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A champion in the making
By Ron Skrabacz | Daily Herald Columnist

Michelle Howley, 14, of Glen Ellyn has her eyes on the 2012 Olympic trials.

 

Bev Horne | Staff Photographer

Michelle Howley practices her winning breaststroke with the Wheaton Swim Club at the College of DuPage pool in Glen Ellyn.

 

Bev Horne | Staff Photographer

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Published: 9/17/2008 12:03 AM

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Resiliency is the hallmark of a true champion. Michele Howley, 14, has proved she is both. Howley recently won the 200 breaststroke at the Age Group State Championships for the Long Course Summer Season at the University of Illinois-Chicago.

The state gold, however, did not come easily for the Glen Ellyn resident. The Aug. 1-3 event featured nearly 70 teams in the 14-and-under age group. Howley, a Wheaton Swim Club member, earned the first seed for the Friday night 100-breaststroke after swimming a 1:15.28 in the preliminary race that morning. Unfortunately, she false started that evening and was disqualified from the race.

Although her swimming skills were always strong, her mental toughness was something that Howley had to prove to herself and her coach, Bob Strube.

"Bob told me that this will be the time he's going to find out if I'm a big girl now," Howley said. "Because obviously I was crushed."

She passed the test with flying colors the next morning by bouncing back to earn the top seed in the 200 breaststroke finals with a time of 2:45.58. She nearly equaled that time in the Saturday night race with a gold-medal time of 2:45.63.

"I know that my mental strength is getting better," Howley said. "It took a lot of strength to get back in the pool the next day and win a first."

Howley was also a part of the girls 400-medley relay (age 13-14), which won the gold with a mark of 2:33.20. The relay team included Connie Hsu (backstroke), Howley (breaststroke), Tori Bertschy (butterfly), and Christine Favia (freestyle). Their time broke a Wheaton Swim Club team record set in 2006.

Howley is just now starting to live up to expectations after battling some injuries during the past year. Coach Strube is not surprised.

"She's an extreme talent," he said. "I've been coaching for a long time and I can say I've never coached a breaststroker with more talent."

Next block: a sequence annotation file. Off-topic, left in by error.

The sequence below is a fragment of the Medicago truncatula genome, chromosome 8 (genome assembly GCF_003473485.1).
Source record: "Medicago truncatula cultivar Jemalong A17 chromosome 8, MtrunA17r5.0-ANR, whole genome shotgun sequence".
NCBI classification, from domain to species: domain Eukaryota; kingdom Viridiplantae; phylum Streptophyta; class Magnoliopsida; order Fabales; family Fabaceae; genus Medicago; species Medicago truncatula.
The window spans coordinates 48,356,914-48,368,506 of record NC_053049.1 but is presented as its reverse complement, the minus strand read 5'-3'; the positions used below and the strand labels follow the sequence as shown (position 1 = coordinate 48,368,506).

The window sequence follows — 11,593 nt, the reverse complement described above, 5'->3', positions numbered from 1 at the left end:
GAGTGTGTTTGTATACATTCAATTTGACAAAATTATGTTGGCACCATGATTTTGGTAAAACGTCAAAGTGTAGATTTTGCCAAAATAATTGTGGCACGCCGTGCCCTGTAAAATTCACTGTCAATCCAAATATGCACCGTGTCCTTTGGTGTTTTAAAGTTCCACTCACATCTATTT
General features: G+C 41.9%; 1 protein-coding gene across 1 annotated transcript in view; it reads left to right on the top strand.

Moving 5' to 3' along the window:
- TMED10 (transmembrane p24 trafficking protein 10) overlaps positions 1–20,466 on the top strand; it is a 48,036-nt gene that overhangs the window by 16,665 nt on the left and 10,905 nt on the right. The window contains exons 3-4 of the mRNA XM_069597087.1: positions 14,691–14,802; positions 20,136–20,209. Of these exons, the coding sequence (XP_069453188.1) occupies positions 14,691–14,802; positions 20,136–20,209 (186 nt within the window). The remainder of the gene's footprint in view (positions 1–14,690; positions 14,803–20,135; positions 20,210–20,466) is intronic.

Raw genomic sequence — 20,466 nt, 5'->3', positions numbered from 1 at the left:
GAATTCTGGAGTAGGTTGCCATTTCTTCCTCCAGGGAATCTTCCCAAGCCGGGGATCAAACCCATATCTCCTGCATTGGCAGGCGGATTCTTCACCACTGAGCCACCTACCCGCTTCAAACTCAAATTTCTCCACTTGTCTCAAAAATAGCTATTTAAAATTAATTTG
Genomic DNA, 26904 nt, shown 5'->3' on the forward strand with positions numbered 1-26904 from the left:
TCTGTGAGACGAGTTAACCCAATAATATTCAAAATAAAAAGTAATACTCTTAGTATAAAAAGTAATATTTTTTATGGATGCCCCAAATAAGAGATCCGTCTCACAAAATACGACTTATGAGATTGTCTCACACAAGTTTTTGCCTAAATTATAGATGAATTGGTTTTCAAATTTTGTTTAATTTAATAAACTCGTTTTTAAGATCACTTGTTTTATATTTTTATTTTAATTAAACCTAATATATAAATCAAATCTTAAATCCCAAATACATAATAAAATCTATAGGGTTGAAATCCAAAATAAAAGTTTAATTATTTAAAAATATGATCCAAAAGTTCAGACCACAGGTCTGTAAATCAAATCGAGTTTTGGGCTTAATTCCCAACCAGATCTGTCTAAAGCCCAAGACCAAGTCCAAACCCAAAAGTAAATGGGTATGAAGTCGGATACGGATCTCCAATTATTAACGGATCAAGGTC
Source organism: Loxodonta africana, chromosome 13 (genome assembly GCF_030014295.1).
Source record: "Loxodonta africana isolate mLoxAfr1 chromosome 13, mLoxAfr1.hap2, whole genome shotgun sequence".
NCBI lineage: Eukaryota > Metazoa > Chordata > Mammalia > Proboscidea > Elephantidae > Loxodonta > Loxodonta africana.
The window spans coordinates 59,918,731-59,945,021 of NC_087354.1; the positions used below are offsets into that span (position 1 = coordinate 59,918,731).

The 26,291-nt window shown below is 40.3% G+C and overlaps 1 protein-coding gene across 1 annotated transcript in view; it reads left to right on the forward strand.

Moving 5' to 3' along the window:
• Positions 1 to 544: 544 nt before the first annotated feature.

The veteran swim coach believes she has been successful thus far primarily on raw talent, coupled with her desire to win.

"She's a great racer," Strube said. "I think she just mentally prepares herself to swim at her best when it's a championship type situation."

Strube, however, has coached Howley for a year and has seen her struggle with injuries. With that chapter hopefully behind her, he sees even greater success in her future.

"Once we can put things together, and she can combine it with hard work and training, who knows (how far she can go)?" Strube said.

Howley certainly has come a long way, especially when you consider she did not really start swimming competitively until she was almost 10 years old. From that beginning, she showed a natural ability in the breaststroke, and has just now started to come into her own.

She hopes to qualify for the Junior Nationals short course meet to be held next March in Orlando, Fla. She has missed the cut in the past by as little as 0.3 seconds.

"That was a little disappointing," she said. "But it's all right. I've still got a long time to go."

Howley, who will be a freshman this fall at Wheaton Academy, has committed to her coach that she will use that time wisely. She would like to someday go to college on a swimming scholarship, and even has an eye out for the 2012 Olympic trials. With that must come hard work and dedication.

"Bob always said I run off adrenaline and I do well off that, so he said imagine what I could do if I worked really hard," Howley said. "I still have to do that. I still have to realize that that's what it's going to take. I promised Bob this season it's going to happen, and I'm going to just totally commit. I believe that I can do it."

Resiliency, heart, and dedication. A tough combination to beat at any level.